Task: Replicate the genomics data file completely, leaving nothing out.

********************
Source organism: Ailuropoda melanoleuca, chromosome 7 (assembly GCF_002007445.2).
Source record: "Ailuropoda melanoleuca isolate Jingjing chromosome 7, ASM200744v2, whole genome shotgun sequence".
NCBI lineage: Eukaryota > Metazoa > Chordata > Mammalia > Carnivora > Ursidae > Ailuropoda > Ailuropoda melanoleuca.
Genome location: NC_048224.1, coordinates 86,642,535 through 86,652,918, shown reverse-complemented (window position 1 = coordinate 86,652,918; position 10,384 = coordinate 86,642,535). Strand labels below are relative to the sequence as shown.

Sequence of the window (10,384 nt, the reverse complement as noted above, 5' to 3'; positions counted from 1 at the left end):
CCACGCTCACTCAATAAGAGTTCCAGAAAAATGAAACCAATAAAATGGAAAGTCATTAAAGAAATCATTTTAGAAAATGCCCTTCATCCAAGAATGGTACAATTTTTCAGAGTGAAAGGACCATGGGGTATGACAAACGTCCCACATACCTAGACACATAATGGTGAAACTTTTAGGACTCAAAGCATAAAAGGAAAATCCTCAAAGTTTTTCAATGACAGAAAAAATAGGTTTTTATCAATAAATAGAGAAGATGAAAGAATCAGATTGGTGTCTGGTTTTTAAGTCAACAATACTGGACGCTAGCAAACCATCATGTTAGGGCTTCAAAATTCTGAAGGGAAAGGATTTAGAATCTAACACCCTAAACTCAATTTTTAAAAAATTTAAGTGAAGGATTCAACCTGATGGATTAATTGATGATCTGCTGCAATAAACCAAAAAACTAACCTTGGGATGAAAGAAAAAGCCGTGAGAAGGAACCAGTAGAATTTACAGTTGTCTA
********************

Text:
Source organism: Ailuropoda melanoleuca, chromosome 7 (assembly GCF_002007445.2).
Source record: "Ailuropoda melanoleuca isolate Jingjing chromosome 7, ASM200744v2, whole genome shotgun sequence".
NCBI lineage: Eukaryota > Metazoa > Chordata > Mammalia > Carnivora > Ursidae > Ailuropoda > Ailuropoda melanoleuca.
Genome location: NC_048224.1, coordinates 86,642,535 through 86,652,918, shown reverse-complemented (window position 1 = coordinate 86,652,918; position 10,384 = coordinate 86,642,535). Strand labels below are relative to the sequence as shown.

Sequence of the window (10,384 nt, the reverse complement as noted above, 5' to 3'; positions counted from 1 at the left end):
CCACGCTCACTCAATAAGAGTTCCAGAAAAATGAAACCAATAAAATGGAAAGTCATTAAAGAAATCATTTTAGAAAATGCCCTTCATCCAAGAATGGTACAATTTTTCAGAGTGAAAGGACCATGGGGTATGACAAACGTCCCACATACCTAGACACATAATGGTGAAACTTTTAGGACTCAAAGCATAAAAGGAAAATCCTCAAAGTTTTTCAATGACAGAAAAAATAGGTTTTTATCAATAAATAGAGAAGATGAAAGAATCAGATTGGTGTCTGGTTTTTAAGTCAACAATACTGGACGCTAGCAAACCATCATGTTAGGGCTTCAAAATTCTGAAGGGAAAGGATTTAGAATCTAACACCCTAAACTCAATTTTTAAAAAATTTAAGTGAAGGATTCAACCTGATGGATTAATTGATGATCTGCTGCAATAAACCAAAAAACTAACCTTGGGATGAAAGAAAAAGCCGTGAGAAGGAACCAGTAGAATTTACAGTTGTCTA